I’d been telling people to grow them for years, but, like most things I recommend, had never done it myself, and so:

a) I figured that I finally should.

b) I have an out-of-work trellis that didn’t look especially good naked. And, of course:
c) “We can always use the hummingbirds!”

(Yes, that one DID make sense. It’s like monkeys, typewriters, and Shakespeare.)

I was furious when I tore open the pack and saw there were only SEVEN seeds inside. Big seeds, yes. Very colorful seeds, yes. But SEVEN???!!! I thought 40% meant the price—not the contents!

I spaced them around the trellis, certain the result would be thin and wimpy-looking, and then rushed to pick some bush beans while the plants were still soaking wet and I would hope-fully spread any plant diseases they might be developing. (Even though they are NOT vines, they were doing WAY too well and everybody in the house was sick of eating them.)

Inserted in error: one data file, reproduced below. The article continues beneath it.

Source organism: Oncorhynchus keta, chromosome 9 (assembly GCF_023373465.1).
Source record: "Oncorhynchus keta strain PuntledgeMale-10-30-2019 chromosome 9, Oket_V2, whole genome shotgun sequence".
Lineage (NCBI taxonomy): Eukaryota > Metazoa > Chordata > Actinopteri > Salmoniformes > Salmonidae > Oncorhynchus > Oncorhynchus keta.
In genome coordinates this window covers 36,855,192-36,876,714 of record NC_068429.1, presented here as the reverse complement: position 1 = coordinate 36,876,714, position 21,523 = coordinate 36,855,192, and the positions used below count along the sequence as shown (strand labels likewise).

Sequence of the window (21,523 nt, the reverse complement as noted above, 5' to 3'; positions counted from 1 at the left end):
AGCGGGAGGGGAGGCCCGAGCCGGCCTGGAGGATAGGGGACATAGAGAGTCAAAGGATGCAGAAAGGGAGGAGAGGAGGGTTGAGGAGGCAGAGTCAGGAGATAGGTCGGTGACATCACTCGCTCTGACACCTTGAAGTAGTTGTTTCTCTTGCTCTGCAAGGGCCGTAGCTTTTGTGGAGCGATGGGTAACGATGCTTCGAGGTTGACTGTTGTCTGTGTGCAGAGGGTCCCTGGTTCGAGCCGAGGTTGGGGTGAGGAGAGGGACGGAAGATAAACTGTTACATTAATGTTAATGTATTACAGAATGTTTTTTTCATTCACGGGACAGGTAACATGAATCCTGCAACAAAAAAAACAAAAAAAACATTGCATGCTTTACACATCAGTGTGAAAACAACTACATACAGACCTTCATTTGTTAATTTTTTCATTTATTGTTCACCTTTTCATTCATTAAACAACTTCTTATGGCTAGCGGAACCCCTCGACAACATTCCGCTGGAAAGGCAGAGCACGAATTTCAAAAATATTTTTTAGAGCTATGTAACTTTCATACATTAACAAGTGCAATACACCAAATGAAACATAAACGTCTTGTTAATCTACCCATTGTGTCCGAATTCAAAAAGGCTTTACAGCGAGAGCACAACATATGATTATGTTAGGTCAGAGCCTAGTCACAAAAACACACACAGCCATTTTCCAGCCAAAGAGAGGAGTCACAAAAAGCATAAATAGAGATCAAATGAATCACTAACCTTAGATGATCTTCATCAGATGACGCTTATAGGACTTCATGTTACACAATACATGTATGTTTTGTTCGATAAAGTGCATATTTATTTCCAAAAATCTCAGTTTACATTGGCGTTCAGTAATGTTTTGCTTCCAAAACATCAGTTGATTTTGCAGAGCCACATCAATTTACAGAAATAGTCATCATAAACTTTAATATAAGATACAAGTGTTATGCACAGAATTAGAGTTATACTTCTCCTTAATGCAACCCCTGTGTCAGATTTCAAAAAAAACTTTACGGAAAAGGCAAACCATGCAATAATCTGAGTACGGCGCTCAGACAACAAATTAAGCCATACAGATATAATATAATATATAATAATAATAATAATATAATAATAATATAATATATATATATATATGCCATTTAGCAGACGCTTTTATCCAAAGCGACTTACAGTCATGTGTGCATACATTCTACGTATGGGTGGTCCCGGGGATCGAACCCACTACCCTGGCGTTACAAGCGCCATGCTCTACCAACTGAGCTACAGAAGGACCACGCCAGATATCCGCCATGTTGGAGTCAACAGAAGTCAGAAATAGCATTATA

And then one day I turn around and notice that the scarlet runner beans had filled in the trellis nicely. In fact, you can’t see the trellis anymore. In fact, the vines are visibly stretching and straining, reaching into the air a good foot above where (I am guessing) the trellis tops out. And it’s still June.

Lucky for me some fool planted hardy bamboo on the other side of our screen years ago, so I’d have free poles to lash to the back of a trellis in such an emergency. I took down three of the tallest (18 feet apiece), thickest ones (What ARE you supposed to call the things anyway? “Canes?” “Rods?” “Stalks?” “Asparagus-with-an-attitude?”), secured them, felt superior and in control, turned my back, and the vines had already reached the top and were starting to come back down towards me. (Can’t remember—had I sold the family cow to get these beans?)